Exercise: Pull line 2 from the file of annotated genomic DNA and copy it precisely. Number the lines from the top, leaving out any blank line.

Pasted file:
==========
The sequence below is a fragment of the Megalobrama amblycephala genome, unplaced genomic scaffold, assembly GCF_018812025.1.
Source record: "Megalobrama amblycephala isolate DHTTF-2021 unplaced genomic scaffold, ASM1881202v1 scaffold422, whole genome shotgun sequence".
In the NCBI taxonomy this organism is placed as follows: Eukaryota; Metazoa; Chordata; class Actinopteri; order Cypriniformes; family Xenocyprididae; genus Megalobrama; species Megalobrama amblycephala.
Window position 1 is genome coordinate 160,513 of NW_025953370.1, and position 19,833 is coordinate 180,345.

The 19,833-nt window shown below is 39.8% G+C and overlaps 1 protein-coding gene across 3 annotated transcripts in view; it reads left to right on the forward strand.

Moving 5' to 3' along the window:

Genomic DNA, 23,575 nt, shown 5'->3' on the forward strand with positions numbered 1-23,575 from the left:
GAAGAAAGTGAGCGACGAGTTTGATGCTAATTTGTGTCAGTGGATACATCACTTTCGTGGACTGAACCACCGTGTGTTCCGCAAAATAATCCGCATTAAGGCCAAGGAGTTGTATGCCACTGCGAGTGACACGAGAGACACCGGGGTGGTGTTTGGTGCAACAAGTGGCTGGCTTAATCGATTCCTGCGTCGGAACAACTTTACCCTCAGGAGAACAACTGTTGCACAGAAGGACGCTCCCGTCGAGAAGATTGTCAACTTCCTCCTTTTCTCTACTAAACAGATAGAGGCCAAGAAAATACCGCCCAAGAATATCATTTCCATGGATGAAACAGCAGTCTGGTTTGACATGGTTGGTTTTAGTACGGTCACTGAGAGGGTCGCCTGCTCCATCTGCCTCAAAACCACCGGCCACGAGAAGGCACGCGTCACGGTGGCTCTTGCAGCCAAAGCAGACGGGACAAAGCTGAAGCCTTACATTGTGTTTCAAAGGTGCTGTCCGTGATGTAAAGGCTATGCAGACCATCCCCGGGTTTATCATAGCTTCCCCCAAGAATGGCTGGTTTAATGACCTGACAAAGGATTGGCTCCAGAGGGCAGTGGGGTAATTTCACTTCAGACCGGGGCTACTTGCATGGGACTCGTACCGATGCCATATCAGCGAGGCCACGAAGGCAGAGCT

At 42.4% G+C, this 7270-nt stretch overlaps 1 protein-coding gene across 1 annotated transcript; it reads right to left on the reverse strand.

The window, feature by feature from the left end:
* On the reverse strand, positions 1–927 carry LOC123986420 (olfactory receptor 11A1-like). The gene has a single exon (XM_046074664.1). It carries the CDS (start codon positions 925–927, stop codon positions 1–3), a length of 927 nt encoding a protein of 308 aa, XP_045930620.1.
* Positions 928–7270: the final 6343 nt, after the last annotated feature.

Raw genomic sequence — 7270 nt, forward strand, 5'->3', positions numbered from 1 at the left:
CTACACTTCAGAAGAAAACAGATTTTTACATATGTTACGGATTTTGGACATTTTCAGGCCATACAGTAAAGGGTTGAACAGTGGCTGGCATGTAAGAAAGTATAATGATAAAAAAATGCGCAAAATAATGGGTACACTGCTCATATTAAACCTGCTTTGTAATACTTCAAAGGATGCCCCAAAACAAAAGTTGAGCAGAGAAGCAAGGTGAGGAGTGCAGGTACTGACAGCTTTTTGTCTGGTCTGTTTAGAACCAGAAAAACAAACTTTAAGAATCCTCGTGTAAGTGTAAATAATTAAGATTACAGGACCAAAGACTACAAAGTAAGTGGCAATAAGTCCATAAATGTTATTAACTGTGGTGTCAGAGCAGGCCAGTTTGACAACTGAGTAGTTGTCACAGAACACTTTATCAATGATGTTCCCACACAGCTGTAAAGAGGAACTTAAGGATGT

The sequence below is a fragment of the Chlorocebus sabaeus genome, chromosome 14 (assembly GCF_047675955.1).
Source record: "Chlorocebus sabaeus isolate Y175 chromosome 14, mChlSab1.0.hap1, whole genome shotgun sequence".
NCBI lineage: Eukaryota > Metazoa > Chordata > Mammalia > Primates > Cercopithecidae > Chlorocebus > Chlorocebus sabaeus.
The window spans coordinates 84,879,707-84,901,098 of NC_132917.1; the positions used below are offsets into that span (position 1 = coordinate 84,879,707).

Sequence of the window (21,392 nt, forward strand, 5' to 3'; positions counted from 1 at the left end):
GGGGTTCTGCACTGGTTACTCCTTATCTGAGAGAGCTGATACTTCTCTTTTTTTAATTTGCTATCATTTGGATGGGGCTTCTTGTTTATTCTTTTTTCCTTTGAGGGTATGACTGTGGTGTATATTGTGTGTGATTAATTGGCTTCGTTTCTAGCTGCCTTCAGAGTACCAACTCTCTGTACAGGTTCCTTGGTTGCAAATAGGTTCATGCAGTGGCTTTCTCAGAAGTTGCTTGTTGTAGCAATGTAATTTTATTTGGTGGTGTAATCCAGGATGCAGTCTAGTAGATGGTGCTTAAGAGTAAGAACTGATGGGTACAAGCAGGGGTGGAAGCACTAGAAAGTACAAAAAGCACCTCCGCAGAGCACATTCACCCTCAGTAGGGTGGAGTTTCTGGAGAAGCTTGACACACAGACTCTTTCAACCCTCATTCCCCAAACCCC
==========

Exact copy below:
Source record: "Megalobrama amblycephala isolate DHTTF-2021 unplaced genomic scaffold, ASM1881202v1 scaffold422, whole genome shotgun sequence".